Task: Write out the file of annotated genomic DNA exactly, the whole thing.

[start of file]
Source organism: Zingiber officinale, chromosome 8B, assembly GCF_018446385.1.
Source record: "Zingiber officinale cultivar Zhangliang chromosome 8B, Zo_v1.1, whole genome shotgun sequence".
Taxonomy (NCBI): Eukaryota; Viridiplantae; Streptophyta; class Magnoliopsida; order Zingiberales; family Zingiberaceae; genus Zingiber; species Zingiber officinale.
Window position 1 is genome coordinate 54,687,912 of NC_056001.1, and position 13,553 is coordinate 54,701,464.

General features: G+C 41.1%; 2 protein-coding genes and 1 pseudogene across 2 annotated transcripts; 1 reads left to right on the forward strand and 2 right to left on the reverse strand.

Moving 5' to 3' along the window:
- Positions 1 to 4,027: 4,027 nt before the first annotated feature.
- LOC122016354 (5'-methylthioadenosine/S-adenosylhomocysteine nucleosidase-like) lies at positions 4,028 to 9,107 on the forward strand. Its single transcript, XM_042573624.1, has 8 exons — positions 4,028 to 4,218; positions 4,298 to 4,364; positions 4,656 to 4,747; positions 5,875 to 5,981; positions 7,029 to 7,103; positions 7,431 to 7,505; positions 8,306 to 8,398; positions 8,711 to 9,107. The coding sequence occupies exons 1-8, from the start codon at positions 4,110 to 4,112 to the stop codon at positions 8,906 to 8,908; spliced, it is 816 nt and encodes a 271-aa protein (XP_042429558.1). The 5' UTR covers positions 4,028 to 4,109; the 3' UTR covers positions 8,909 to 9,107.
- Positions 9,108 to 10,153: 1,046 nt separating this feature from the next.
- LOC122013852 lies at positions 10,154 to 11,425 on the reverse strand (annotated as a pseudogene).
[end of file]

Source organism: Zingiber officinale, chromosome 8B, assembly GCF_018446385.1.
Source record: "Zingiber officinale cultivar Zhangliang chromosome 8B, Zo_v1.1, whole genome shotgun sequence".
Taxonomy (NCBI): Eukaryota; Viridiplantae; Streptophyta; class Magnoliopsida; order Zingiberales; family Zingiberaceae; genus Zingiber; species Zingiber officinale.
Window position 1 is genome coordinate 54,687,912 of NC_056001.1, and position 13,553 is coordinate 54,701,464.

General features: G+C 41.1%; 2 protein-coding genes and 1 pseudogene across 2 annotated transcripts; 1 reads left to right on the forward strand and 2 right to left on the reverse strand.

Moving 5' to 3' along the window:
- Positions 1 to 4,027: 4,027 nt before the first annotated feature.
- LOC122016354 (5'-methylthioadenosine/S-adenosylhomocysteine nucleosidase-like) lies at positions 4,028 to 9,107 on the forward strand. Its single transcript, XM_042573624.1, has 8 exons — positions 4,028 to 4,218; positions 4,298 to 4,364; positions 4,656 to 4,747; positions 5,875 to 5,981; positions 7,029 to 7,103; positions 7,431 to 7,505; positions 8,306 to 8,398; positions 8,711 to 9,107. The coding sequence occupies exons 1-8, from the start codon at positions 4,110 to 4,112 to the stop codon at positions 8,906 to 8,908; spliced, it is 816 nt and encodes a 271-aa protein (XP_042429558.1). The 5' UTR covers positions 4,028 to 4,109; the 3' UTR covers positions 8,909 to 9,107.
- Positions 9,108 to 10,153: 1,046 nt separating this feature from the next.
- LOC122013852 lies at positions 10,154 to 11,425 on the reverse strand (annotated as a pseudogene).